Should Christians be advising Donald Trump? Over at Christianity Today, Kate Shellnut has collected responses to this question from court evangelicals and evangelicals who do not have access to the court.
Here are some of the non-court evangelical responses:
Gary Burge, visiting professor at Calvin Theological Seminary:
Pastors need to weigh the difference between beneficial access to a troublesome leader and endorsement by association. On the one hand, such access—if it is making a difference—may be important and valuable. This is when a prophetic voice could be heard or where truth-to-power is present. But such associations are also seductive. Our motive for them may not be clear even to us.
In addition, troubling leaders can cross a line where rejecting any association is itself a prophetic act. And pastors need to ready for that as well. Some pastors might revisit the context of the Barmen Declaration in 1930s Germany. Not because 2017 is paralleled by 1934, but because those pastors’ discernment and courage is parallel. In that case the pastoral voice needed to be heard in public outside the halls of power.
Peter Wehner, senior fellow at the Ethics and Public Policy Center:
There’s no off-the-shelf answer when it comes to knowing exactly what counsel Christians should give wayward political leaders. It depends on facts and circumstances, so they have to rely on wisdom, good judgment, and spiritual maturity. It’s helpful to keep in mind the words of Martin Luther King Jr., who said the church should be the conscience of the state and never its tool. That’s especially the case when it comes to associating with a political leader who acts in ways that are fundamentally incompatible with a Christian ethic.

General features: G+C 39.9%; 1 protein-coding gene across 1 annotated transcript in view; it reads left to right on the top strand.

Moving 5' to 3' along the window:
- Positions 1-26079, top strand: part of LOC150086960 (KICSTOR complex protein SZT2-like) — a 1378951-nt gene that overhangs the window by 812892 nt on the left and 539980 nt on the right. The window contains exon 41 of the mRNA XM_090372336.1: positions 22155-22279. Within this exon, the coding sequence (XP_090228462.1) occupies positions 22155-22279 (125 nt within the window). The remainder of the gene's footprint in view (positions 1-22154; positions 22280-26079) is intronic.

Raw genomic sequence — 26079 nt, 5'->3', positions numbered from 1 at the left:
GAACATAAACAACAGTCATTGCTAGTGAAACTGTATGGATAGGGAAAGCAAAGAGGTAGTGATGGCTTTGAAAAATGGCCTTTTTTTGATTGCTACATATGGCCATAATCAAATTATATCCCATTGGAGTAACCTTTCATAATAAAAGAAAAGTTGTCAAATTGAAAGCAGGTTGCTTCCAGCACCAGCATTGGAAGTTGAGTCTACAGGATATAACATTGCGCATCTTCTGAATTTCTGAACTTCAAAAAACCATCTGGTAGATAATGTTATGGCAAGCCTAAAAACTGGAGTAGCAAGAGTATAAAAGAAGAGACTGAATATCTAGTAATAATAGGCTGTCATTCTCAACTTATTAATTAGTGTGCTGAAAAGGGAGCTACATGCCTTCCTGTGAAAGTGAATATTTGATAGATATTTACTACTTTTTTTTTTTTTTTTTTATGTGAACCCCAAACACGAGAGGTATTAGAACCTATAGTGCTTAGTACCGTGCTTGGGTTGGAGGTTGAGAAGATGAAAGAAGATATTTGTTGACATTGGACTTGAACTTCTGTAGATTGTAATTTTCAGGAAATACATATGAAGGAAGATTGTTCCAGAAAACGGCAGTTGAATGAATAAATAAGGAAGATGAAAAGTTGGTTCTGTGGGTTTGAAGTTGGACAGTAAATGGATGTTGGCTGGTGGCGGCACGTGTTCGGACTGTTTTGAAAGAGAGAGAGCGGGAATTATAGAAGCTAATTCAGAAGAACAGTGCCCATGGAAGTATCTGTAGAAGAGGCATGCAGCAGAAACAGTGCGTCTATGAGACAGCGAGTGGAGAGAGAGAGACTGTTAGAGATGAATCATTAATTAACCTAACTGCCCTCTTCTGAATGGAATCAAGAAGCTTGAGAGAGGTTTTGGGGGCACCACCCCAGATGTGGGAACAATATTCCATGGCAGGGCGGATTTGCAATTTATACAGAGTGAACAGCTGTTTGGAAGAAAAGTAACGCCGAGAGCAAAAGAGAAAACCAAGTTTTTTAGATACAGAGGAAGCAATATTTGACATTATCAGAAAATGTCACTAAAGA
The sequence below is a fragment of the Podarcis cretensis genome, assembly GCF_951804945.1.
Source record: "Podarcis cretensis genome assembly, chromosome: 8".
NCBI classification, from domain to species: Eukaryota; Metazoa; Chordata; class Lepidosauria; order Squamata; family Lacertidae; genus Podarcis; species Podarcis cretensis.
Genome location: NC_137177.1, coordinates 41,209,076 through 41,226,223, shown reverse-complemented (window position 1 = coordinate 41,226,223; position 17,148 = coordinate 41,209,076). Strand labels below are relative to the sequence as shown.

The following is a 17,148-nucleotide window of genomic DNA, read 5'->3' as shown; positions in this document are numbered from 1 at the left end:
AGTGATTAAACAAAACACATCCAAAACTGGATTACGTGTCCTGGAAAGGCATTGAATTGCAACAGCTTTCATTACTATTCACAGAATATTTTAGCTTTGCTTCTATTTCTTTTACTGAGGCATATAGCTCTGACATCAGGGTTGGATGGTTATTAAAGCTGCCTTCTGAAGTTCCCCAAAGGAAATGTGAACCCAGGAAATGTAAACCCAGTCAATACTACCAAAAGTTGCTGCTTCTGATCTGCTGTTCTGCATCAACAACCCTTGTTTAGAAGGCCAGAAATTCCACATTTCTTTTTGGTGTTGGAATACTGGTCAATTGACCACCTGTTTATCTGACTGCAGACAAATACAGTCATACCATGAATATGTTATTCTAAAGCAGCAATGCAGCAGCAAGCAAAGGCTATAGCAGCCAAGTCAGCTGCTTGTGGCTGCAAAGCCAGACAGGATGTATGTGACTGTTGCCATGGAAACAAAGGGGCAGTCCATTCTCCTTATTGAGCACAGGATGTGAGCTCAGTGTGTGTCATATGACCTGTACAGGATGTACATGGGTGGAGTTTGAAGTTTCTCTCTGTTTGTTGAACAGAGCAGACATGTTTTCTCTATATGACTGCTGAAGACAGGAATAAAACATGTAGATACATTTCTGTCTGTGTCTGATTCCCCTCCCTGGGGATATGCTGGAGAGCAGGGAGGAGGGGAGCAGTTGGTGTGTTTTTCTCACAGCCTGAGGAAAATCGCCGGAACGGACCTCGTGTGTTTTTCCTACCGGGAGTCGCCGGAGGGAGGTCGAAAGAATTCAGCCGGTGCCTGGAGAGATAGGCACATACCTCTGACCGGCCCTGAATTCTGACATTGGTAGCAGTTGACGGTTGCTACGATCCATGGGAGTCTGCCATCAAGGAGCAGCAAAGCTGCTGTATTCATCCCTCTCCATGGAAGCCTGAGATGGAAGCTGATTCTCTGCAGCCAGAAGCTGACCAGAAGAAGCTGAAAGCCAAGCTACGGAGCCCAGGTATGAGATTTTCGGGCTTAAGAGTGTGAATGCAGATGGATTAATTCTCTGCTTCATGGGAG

The perennial danger facing Christians is seduction and self-delusion. That’s what’s happening in the Trump era. The president is using evangelical leaders to shield himself from criticism; and they, in turn, are dressing up their manipulation in spiritual garb. Evangelicals with moral wisdom and spiritual discernment should disassociate themselves from a man who is using them in ways that discredits the public witness of Christianity.
Ben Witherington, professor at Asbury Theological Seminary:
The sinners and tax collectors were not political officials so there is no analogy there. Besides, Jesus was not giving the sinners and tax collectors political advice—he was telling them to repent! If that’s what evangelical leaders are doing with our President, and telling him when his policies are un-Christian, and explaining to him that racism is an enormous sin and there is no moral equivalency between the two sides in Charlottesville, then well and good. Otherwise, they are complicit with the sins of our leaders.
Dwight McKissic, Southern Baptist leader and pastor of Cornerstone Baptist Church, specifically on what advisers should say regarding Charlottesville:
Mr. President, we respect and support your commitment to place conservative judges on the Supreme Court; but we disagree with your Charlottesville commentary regarding there being “fine people” among the Charlottesville “Unite the Right” march. We disagree with your position that those protesting people are just as evil as the KKK, neo-Nazis, and white supremacists. … Please repudiate your Charlottesville comments or we will be forced to repudiate you. We respect you and the Office of the President, but we do not respect your Charlottesville comments.
Read Shellnut’s entire piece here.